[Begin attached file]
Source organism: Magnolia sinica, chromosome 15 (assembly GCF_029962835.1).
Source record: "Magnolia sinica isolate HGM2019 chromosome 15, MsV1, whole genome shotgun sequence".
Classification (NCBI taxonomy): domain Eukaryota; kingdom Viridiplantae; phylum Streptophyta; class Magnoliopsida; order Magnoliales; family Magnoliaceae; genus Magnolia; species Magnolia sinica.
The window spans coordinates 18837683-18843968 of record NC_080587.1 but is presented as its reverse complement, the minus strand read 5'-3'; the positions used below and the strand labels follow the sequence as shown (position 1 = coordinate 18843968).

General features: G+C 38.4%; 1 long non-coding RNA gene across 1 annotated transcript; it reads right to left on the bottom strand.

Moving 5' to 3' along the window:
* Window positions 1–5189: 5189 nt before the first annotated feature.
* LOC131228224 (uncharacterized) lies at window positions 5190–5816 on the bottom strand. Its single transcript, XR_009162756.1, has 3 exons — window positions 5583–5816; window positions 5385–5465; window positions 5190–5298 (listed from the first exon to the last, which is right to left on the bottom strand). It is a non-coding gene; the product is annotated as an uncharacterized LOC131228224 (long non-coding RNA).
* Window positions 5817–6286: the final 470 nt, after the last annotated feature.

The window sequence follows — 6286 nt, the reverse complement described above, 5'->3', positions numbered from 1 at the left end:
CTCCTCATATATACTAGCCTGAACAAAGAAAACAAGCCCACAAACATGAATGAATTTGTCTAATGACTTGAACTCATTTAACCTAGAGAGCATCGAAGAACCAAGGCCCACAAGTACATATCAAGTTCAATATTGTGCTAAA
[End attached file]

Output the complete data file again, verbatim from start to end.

Source organism: Magnolia sinica, chromosome 15 (assembly GCF_029962835.1).
Source record: "Magnolia sinica isolate HGM2019 chromosome 15, MsV1, whole genome shotgun sequence".
Classification (NCBI taxonomy): domain Eukaryota; kingdom Viridiplantae; phylum Streptophyta; class Magnoliopsida; order Magnoliales; family Magnoliaceae; genus Magnolia; species Magnolia sinica.
The window spans coordinates 18837683-18843968 of record NC_080587.1 but is presented as its reverse complement, the minus strand read 5'-3'; the positions used below and the strand labels follow the sequence as shown (position 1 = coordinate 18843968).

General features: G+C 38.4%; 1 long non-coding RNA gene across 1 annotated transcript; it reads right to left on the bottom strand.

Moving 5' to 3' along the window:
* Window positions 1–5189: 5189 nt before the first annotated feature.
* LOC131228224 (uncharacterized) lies at window positions 5190–5816 on the bottom strand. Its single transcript, XR_009162756.1, has 3 exons — window positions 5583–5816; window positions 5385–5465; window positions 5190–5298 (listed from the first exon to the last, which is right to left on the bottom strand). It is a non-coding gene; the product is annotated as an uncharacterized LOC131228224 (long non-coding RNA).
* Window positions 5817–6286: the final 470 nt, after the last annotated feature.

The window sequence follows — 6286 nt, the reverse complement described above, 5'->3', positions numbered from 1 at the left end:
CTCCTCATATATACTAGCCTGAACAAAGAAAACAAGCCCACAAACATGAATGAATTTGTCTAATGACTTGAACTCATTTAACCTAGAGAGCATCGAAGAACCAAGGCCCACAAGTACATATCAAGTTCAATATTGTGCTAAA